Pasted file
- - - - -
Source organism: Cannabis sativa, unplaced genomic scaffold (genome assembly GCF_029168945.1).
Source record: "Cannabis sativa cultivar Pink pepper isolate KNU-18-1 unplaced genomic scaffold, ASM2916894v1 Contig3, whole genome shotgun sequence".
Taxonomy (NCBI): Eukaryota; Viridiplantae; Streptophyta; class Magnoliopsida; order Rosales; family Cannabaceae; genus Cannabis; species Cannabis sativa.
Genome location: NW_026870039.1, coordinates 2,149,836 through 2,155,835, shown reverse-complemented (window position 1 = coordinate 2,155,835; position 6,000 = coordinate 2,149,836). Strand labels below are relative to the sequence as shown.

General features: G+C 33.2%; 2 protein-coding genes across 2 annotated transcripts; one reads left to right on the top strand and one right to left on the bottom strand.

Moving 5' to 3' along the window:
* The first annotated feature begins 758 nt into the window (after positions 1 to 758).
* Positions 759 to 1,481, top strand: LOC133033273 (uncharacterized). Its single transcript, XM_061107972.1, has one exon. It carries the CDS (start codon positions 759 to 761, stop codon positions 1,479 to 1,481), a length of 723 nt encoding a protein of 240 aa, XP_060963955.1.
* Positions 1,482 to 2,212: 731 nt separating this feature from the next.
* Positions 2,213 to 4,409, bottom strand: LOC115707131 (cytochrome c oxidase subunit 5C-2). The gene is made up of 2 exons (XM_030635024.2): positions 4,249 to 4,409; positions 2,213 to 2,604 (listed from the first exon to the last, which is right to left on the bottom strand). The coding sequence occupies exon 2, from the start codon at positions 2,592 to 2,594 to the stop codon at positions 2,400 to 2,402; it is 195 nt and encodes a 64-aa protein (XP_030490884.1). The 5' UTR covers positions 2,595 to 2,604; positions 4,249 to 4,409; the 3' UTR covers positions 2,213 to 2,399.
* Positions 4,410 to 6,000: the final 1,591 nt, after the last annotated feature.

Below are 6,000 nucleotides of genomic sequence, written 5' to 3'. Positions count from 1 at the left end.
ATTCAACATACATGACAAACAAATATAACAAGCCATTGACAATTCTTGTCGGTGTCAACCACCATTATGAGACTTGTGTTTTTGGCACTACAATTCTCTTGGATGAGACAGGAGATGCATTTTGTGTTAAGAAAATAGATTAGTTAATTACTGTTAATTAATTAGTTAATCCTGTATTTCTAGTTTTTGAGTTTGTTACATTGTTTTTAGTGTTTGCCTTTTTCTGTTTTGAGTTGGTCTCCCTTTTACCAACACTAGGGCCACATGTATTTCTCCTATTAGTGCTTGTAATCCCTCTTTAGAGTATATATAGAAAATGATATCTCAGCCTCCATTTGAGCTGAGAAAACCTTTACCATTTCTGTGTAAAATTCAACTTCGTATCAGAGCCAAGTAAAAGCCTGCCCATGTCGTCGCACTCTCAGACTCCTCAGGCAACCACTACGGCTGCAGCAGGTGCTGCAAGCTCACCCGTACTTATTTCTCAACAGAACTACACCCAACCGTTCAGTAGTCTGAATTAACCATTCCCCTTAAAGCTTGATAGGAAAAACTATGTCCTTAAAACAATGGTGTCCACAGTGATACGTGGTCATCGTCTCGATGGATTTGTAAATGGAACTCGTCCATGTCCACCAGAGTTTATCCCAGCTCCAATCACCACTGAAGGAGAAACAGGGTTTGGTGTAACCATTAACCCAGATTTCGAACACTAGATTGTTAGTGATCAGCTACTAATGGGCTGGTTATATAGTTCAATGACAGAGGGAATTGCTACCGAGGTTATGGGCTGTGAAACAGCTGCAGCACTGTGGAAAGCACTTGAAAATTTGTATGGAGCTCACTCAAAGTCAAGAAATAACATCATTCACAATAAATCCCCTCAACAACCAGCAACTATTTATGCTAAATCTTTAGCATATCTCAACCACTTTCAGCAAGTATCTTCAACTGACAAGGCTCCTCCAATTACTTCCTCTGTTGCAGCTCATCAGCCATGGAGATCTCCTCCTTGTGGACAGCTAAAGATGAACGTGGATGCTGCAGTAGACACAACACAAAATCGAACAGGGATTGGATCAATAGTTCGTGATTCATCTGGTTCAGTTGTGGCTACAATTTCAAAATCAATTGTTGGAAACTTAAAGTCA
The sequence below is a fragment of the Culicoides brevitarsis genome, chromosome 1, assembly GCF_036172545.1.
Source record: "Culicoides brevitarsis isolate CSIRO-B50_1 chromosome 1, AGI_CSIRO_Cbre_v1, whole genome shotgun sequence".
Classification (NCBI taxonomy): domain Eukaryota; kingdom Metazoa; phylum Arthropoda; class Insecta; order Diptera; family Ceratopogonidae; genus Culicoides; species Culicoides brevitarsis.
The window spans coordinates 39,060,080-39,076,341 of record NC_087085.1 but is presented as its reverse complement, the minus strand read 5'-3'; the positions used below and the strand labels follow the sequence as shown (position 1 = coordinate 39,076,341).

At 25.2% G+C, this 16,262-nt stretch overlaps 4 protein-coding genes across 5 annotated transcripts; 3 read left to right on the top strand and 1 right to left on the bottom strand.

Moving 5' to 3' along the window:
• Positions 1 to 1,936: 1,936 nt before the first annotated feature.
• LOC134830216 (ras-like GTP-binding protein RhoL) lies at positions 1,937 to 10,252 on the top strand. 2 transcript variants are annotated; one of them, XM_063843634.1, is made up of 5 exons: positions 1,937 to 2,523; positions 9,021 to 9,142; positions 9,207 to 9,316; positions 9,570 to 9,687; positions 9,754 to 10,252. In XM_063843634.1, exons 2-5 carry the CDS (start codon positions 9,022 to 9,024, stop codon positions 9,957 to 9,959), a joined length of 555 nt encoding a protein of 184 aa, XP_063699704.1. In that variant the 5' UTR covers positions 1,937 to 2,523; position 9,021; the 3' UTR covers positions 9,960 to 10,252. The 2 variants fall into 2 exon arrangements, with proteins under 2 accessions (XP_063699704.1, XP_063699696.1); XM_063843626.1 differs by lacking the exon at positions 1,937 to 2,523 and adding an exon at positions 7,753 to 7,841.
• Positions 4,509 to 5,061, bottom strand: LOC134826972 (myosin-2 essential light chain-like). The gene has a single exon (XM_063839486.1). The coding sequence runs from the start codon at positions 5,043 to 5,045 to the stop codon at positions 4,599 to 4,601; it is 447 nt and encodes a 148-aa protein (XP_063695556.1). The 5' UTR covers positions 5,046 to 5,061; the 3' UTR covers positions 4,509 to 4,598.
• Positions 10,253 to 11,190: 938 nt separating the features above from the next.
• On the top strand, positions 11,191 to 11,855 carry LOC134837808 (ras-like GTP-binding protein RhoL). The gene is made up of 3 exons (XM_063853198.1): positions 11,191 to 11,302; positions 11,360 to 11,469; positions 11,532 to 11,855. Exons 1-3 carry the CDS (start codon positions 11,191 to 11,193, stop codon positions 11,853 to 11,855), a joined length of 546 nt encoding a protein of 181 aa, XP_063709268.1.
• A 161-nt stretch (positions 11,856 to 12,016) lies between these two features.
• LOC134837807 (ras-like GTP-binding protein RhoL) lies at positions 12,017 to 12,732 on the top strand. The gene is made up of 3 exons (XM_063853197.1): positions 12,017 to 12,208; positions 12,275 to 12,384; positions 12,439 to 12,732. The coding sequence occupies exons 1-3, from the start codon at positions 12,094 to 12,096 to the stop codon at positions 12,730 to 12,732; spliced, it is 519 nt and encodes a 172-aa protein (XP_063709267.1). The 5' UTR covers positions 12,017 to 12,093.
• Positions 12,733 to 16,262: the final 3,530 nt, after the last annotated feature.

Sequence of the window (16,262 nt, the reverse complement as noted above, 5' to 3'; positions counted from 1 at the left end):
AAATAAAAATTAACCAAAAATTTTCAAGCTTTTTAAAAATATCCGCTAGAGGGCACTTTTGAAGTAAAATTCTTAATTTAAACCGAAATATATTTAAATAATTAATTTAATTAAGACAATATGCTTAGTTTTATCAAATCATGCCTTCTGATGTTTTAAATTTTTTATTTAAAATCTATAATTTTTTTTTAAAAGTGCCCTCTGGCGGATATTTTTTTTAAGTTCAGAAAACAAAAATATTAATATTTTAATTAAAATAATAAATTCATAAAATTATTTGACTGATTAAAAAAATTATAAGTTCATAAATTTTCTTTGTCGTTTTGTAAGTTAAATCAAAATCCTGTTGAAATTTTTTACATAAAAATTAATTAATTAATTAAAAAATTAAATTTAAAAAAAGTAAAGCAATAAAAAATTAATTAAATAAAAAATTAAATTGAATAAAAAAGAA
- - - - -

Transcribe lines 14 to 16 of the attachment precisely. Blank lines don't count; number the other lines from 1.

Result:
The sequence below is a fragment of the Culicoides brevitarsis genome, chromosome 1, assembly GCF_036172545.1.
Source record: "Culicoides brevitarsis isolate CSIRO-B50_1 chromosome 1, AGI_CSIRO_Cbre_v1, whole genome shotgun sequence".
Classification (NCBI taxonomy): domain Eukaryota; kingdom Metazoa; phylum Arthropoda; class Insecta; order Diptera; family Ceratopogonidae; genus Culicoides; species Culicoides brevitarsis.